Football turf at park hope

Football South chief executive Chris Wright (left) and chairman Matthew Holdridge at the site of...
Football South chief executive Chris Wright (left) and chairman Matthew Holdridge at the site of a proposed $3.5million multisport artificial turf facility at Logan Park. Photo By Gregor Richardson.

Football South has proposed a $3.5million artificial turf at Logan Park.

The group called for the Dunedin City Council to support the proposal in principle at yesterday's annual plan meeting, but said there would be no funding required until the next financial year.

Football South proposed the council would contribute $1 million to the project with other organisations and grants making up the bulk of the cost.

"What we need is turf and lights and that's the game-changer for us,'' Football South chief executive Chris Wright said.

"If all goes well we'd like to get it under way by the end of next year.

"We are not asking for money today. We are keeping you updated and staying in mind for next year's budget.''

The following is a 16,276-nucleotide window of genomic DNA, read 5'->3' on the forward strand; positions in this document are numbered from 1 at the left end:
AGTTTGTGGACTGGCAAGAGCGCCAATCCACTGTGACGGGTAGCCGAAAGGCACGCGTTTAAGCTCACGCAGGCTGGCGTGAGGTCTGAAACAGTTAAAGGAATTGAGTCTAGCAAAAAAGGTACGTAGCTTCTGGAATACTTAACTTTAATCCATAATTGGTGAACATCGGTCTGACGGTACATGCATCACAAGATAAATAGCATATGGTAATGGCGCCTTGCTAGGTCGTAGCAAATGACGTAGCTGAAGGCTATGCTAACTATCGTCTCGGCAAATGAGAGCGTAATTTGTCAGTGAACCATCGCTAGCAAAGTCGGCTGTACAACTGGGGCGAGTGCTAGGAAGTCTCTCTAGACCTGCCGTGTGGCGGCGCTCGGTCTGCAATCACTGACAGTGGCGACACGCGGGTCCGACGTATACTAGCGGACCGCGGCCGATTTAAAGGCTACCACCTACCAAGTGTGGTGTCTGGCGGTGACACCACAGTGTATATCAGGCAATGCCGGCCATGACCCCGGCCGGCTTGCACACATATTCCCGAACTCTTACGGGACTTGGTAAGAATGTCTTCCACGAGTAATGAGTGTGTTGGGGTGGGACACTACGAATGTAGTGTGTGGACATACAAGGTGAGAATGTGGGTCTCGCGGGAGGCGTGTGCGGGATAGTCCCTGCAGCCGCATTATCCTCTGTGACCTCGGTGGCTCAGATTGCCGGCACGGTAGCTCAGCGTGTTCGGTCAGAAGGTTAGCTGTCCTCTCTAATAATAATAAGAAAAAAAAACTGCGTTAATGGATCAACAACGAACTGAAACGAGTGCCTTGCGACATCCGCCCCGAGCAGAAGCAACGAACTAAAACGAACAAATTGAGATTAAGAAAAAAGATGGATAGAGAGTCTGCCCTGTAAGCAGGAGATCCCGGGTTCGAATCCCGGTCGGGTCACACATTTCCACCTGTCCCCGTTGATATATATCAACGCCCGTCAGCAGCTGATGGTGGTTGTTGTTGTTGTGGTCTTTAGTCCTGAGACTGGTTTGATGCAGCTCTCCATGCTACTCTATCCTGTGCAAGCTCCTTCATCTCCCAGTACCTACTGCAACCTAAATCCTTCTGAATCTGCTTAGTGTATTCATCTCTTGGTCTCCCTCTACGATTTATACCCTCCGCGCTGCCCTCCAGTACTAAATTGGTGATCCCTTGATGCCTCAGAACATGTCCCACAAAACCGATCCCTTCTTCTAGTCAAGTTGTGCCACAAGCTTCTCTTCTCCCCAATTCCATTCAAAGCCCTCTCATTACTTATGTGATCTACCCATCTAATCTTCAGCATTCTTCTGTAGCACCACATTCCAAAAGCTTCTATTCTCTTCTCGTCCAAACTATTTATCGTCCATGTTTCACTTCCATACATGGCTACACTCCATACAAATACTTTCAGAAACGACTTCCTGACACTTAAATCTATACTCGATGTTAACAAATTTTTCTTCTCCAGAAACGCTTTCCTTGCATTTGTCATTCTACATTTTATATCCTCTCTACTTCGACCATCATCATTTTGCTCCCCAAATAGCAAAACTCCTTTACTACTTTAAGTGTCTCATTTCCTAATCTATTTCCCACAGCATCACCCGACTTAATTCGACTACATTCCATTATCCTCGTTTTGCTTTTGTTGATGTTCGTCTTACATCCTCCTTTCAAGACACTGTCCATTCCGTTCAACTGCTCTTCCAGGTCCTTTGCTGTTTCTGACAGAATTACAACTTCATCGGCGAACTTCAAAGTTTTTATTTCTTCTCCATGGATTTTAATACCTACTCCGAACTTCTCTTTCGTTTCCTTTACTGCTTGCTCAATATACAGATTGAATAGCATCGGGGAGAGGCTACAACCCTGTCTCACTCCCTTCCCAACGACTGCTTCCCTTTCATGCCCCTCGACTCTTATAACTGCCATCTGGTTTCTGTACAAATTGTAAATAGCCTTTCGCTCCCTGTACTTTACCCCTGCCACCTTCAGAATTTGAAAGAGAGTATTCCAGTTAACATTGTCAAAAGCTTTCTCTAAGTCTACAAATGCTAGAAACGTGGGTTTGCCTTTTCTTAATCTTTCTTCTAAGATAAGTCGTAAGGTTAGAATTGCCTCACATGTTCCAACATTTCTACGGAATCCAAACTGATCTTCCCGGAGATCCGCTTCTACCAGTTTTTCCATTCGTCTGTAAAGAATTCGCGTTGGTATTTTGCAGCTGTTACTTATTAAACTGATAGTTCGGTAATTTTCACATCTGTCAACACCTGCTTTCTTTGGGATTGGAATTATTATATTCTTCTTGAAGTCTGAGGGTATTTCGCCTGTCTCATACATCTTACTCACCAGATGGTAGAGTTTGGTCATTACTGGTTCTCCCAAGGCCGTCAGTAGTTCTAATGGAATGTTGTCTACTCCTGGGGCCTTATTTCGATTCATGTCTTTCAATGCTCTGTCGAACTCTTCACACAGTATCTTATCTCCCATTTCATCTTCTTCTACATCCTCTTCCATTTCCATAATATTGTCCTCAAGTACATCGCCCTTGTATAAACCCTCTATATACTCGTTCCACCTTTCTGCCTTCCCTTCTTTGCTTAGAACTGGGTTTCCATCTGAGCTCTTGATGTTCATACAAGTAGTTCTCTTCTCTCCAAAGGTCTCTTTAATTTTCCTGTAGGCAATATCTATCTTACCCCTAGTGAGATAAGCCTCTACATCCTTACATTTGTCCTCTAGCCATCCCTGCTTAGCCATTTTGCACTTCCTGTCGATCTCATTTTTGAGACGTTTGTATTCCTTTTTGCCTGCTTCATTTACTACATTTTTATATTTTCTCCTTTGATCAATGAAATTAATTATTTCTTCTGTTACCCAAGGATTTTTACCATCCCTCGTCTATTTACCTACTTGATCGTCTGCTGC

The council had mooted such a turf in 2012, but the plan was scrapped after belt-tightening was required for that year's budget.

Mr Wright said Football South had completed a feasibility study on the project and with the growth of interest in the sport in the area facilities were coming under increasing strain.

The sport had undergone a 72% growth in players in the South during the past five years.

However, not only football would benefit from the proposed facility, which would occupy the area between the former art gallery and Butts Rd, Mr Wright said.

"We plan for this to be a multisport facility ... widely available to the community,'' he said.

"We think it's a game-changer for our region and the community.''

The facility would be available for cricketers, rugby players and the Highlanders to train and would be useful for smaller sports such as croquet and athletics, he said.

Football South deputy chairman Dougal McGowan said by 2025 Dunedin's facilities would be under strain with the current growth of participation in the sport and the facility would help alleviate that.

The facility would be up to the present international Fifa standard and could host tournaments like New Zealand's premier secondary schools' tournament, he said.

"That tournament would bring $3 million to $5 million in economic growth for the city just for the five to seven days that happens,'' he said.

Cr Lee Vandervis asked if the artificial turf could replace the mixed turf in Forsyth Barr Stadium.

Mr Wright said that proposal could be investigated.

The findings of the feasibility study would be published in coming weeks and the council would be supplied with a copy, he said.

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